The country is drowning in a flood of illegals and the few thing about oh poor me.
For 2½ centuries, Cecilia Benavides’ family has owned land tangled with honey mesquite trees and towering clumps of cactus on a sweeping bend of the Rio Grande.
Generations of family have gathered by the water’s edge to swim, fish for catfish and alligator gar and hold Easter jamborees.
But this land is considered prime territory for something more than swimming and fishing: For years, the federal government has pondered a way to build a stronger barrier across it to halt illegal immigration from Mexico.
In February, federal authorities made the long-looming threat concrete. A letter from the U.S. attorney in southern Texas informed the Benavides family that the government intends to seize a 60-foot-wide strip of the property to build new sections of a border wall.
“It’s a beautiful piece of land, just like it was when the original settlers came over,” Noel Benavides, 74, Cecilia’s husband, said of the rustic plot where bobcats and peccaries roam. “You go in, and it’s a different world — but that’s not going to be once we have a big wall that cuts through the ecosystem.”
A string of ranchers, farmers and others who own property across the Rio Grande Valley have received similar condemnation letters from the Department of Justice in recent months, all resulting from a 2006 initiative launched by President George W. Bush to build new, secure fencing along the Southwest border.
The land condemnations are expected to increase substantially with President Trump’s plans to build new sections of wall. Already, Trump has requested that Congress fund the hiring of 20 additional federal attorneys to work on land acquisition for a border wall.
The initiative has sparked deep worry here, where many landowners fear it will change the character of their historic communities, cut off water access, stifle commerce and disrupt the movement of wildlife.
“This is a battle,” said U.S. Rep Henry Cuellar, a Democrat whose district covers 280 miles of the border. “In Texas, we have a long tradition of private property rights. Any time big government starts using eminent domain and taking land — especially the valuable part, access to water — then it becomes a battle cry. Lawsuits will definitely be coming in.”
Jeremy Barnard, general manager of the River Bend Resort & Golf Club in Brownsville, Texas, says his family has put expansion plans on hold because they worry a wall would slice off the bulk of their investment.
Some landowners, however, worry that they have little choice but to cede the land to federal authorities.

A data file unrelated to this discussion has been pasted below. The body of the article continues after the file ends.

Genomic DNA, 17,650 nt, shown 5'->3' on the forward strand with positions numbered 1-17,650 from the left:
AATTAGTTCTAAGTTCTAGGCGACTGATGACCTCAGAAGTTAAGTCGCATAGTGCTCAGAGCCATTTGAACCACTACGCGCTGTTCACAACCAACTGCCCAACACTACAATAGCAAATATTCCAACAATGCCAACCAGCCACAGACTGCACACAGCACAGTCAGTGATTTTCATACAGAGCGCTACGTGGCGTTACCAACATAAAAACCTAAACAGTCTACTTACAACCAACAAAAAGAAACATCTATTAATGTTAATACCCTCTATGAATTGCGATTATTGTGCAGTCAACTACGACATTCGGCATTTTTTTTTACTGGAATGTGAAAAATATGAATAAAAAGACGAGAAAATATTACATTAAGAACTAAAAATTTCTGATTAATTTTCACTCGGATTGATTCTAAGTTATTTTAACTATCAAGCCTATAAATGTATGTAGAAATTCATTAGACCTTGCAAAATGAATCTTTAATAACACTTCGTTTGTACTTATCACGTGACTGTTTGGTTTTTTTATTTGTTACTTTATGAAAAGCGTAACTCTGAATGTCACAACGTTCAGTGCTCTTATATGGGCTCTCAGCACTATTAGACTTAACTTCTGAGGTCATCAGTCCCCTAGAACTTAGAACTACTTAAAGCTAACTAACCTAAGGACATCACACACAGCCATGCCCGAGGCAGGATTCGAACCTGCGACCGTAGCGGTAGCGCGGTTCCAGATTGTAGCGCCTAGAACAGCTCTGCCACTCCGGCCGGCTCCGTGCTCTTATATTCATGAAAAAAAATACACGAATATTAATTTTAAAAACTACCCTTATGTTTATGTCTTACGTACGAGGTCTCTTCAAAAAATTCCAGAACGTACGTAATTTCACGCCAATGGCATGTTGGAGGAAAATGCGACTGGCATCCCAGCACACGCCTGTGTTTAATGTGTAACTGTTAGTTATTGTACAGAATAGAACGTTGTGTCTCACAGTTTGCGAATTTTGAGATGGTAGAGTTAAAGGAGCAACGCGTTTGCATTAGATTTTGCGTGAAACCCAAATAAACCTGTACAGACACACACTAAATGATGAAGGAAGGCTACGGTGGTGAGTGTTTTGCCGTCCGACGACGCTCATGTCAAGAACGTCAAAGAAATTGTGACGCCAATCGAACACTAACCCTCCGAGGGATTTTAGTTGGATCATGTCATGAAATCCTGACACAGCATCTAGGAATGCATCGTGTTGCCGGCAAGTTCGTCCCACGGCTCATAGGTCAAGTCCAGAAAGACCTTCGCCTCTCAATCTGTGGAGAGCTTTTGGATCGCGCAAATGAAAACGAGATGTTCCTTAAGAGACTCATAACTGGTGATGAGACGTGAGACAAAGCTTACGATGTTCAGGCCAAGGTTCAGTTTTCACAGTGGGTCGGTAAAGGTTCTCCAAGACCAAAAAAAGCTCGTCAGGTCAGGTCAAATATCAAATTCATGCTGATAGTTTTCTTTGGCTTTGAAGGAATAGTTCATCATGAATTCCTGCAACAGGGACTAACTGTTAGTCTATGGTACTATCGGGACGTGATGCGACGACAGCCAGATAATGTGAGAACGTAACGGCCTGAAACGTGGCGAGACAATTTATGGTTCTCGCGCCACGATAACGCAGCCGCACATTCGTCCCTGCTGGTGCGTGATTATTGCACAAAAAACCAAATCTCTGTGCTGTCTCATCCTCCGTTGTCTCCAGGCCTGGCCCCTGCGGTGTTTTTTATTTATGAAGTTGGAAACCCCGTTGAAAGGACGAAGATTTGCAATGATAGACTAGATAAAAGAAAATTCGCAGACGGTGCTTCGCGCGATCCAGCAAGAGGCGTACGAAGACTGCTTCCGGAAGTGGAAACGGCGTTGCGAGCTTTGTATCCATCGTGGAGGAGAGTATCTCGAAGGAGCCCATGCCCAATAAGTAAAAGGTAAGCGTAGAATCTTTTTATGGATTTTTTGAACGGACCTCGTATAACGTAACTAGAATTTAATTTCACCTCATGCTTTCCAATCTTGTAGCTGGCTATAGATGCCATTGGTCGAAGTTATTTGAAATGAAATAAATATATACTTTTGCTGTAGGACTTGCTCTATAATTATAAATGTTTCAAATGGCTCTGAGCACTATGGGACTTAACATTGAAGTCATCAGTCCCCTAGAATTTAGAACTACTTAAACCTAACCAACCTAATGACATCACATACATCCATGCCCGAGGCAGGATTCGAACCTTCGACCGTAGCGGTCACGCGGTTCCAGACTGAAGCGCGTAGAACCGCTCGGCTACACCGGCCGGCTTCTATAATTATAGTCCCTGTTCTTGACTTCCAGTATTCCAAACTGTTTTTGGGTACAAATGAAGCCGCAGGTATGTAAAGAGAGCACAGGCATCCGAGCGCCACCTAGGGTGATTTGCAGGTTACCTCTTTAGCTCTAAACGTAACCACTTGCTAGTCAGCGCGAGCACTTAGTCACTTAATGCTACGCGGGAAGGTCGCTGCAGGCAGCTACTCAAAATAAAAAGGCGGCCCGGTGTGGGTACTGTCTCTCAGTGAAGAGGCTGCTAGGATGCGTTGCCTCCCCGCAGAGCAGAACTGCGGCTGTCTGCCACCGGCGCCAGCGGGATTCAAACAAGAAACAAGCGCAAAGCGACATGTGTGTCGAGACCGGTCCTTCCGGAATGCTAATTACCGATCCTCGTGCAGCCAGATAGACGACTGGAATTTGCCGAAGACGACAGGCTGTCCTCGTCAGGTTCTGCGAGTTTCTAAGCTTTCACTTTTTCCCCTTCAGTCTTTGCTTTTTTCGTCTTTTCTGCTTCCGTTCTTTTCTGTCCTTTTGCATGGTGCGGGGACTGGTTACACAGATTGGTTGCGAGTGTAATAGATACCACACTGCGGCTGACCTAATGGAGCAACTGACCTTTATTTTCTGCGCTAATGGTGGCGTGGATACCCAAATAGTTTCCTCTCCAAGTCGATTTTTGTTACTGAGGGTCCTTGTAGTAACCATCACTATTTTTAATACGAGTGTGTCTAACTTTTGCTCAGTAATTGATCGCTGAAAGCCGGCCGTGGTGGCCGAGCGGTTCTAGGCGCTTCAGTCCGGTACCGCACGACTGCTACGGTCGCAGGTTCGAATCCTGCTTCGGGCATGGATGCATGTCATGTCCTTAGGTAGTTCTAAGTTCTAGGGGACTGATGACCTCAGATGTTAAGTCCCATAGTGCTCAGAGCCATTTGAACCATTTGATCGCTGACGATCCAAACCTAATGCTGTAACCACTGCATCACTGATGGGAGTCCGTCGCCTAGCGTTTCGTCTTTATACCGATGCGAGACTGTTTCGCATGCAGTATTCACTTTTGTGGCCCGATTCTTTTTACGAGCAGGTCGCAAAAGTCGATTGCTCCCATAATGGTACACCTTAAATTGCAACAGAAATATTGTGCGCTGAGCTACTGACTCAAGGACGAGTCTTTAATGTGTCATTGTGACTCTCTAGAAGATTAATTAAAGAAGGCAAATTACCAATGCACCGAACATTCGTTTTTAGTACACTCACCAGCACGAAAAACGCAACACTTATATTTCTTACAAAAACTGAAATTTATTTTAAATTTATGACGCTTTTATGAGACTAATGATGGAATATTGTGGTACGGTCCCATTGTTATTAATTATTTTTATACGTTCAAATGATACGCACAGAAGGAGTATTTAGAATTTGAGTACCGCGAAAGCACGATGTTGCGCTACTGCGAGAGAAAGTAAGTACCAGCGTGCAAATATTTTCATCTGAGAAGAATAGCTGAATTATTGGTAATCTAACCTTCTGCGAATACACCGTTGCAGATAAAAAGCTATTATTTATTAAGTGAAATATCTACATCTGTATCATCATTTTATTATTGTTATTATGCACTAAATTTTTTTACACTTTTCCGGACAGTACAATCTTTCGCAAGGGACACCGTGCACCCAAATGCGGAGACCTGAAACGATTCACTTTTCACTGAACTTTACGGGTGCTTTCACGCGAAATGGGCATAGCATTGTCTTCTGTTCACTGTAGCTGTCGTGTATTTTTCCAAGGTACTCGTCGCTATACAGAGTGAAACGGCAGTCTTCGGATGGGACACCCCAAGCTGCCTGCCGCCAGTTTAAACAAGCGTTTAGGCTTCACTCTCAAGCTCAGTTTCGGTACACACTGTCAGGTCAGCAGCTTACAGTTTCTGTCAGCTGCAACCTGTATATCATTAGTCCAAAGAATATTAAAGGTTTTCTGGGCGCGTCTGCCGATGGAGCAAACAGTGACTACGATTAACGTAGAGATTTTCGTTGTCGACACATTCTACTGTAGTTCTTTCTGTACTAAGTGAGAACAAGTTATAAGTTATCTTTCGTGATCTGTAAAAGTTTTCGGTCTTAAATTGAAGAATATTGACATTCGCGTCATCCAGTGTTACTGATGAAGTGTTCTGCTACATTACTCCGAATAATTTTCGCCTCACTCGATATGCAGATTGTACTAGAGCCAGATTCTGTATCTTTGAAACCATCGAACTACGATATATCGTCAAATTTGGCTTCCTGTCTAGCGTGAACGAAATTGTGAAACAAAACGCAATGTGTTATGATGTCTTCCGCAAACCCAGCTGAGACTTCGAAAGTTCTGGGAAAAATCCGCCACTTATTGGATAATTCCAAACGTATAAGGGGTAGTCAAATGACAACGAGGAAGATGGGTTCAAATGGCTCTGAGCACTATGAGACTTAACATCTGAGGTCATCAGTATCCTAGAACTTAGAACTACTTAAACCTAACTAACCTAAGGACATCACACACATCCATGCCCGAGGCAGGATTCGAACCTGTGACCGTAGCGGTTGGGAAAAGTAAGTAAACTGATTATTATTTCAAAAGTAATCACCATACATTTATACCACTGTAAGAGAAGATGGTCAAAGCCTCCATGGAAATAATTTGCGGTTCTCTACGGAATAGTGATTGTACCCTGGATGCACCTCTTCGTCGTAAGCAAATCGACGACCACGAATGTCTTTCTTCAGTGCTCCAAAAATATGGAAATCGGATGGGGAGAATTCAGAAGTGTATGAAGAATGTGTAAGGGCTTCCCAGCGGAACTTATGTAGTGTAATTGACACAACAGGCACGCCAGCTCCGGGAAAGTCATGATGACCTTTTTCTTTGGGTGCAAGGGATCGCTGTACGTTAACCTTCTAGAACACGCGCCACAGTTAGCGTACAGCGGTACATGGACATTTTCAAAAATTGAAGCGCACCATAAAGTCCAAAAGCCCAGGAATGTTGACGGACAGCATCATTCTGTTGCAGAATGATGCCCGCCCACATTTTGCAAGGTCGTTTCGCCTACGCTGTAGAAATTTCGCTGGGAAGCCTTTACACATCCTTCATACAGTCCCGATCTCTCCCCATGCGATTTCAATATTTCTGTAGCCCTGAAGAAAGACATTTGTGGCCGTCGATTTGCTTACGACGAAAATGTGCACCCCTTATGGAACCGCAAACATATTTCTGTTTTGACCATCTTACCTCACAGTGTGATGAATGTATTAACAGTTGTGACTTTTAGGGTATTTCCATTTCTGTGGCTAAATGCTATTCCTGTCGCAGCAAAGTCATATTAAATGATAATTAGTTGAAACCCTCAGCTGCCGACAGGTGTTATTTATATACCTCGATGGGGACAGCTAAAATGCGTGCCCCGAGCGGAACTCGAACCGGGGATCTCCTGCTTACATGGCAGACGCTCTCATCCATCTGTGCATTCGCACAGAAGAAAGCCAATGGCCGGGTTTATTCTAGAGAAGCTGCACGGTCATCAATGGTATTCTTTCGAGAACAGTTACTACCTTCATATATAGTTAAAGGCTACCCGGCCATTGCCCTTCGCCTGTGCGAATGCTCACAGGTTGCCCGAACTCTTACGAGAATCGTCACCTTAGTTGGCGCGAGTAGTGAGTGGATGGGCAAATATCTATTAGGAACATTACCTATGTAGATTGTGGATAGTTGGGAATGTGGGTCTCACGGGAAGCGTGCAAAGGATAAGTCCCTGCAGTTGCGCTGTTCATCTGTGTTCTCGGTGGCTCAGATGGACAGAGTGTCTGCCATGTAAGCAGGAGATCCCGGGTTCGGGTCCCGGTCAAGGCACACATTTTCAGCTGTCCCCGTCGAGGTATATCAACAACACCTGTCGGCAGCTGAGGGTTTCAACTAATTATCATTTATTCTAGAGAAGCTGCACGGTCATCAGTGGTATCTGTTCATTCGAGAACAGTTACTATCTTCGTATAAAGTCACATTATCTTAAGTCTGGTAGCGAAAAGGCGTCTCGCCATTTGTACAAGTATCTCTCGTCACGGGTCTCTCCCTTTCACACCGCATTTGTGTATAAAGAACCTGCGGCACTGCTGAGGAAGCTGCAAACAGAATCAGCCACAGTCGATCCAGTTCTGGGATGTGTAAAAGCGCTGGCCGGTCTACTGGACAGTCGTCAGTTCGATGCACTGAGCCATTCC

“It’s something that the government wants and the government can take,” said Noel Benavides, who does not expect to mount a legal challenge. “There’s no way to fight it.”
About a third of the 1,954-mile border between the U.S. and Mexico, in the most populated cities, is already fenced. But here in the valley, where the winding Rio Grande forms a natural dividing line, less than a fifth of the border has fencing.
The challenges of building a wall in the floodplains of the valley — a hot spot for drug smugglers and for Central American families and unaccompanied children seeking asylum — are immense. Not only does construction near the river present engineering difficulties and potential flood hazards, but many small landowners also have long-standing historic and cultural ties to their property and depend on the river to irrigate their crops.
Condemnation of riverfront land around the small communities of Roma, Rio Grande City and Los Ebanos has loomed since 2008, when property owners near highly populated sections of the border received official notices from the government.
About 56 miles of fencing went up, most on levees above the Rio Grande on land the government took through eminent domain. Plans to build another 14 miles were abandoned because an international treaty restricts building in the floodplain, said Scott Nicol, co-chair of the Borderlands Team for the Sierra Club.
Of the roughly 350 condemnation cases stemming from that era, about 85 have not been settled, according to the U.S. attorney's office.
“No land has been condemned in South Texas to date as a result of any executive order of the current administration,” the office said in a statement. “The current cases in litigation are not connected to the current border security initiative.”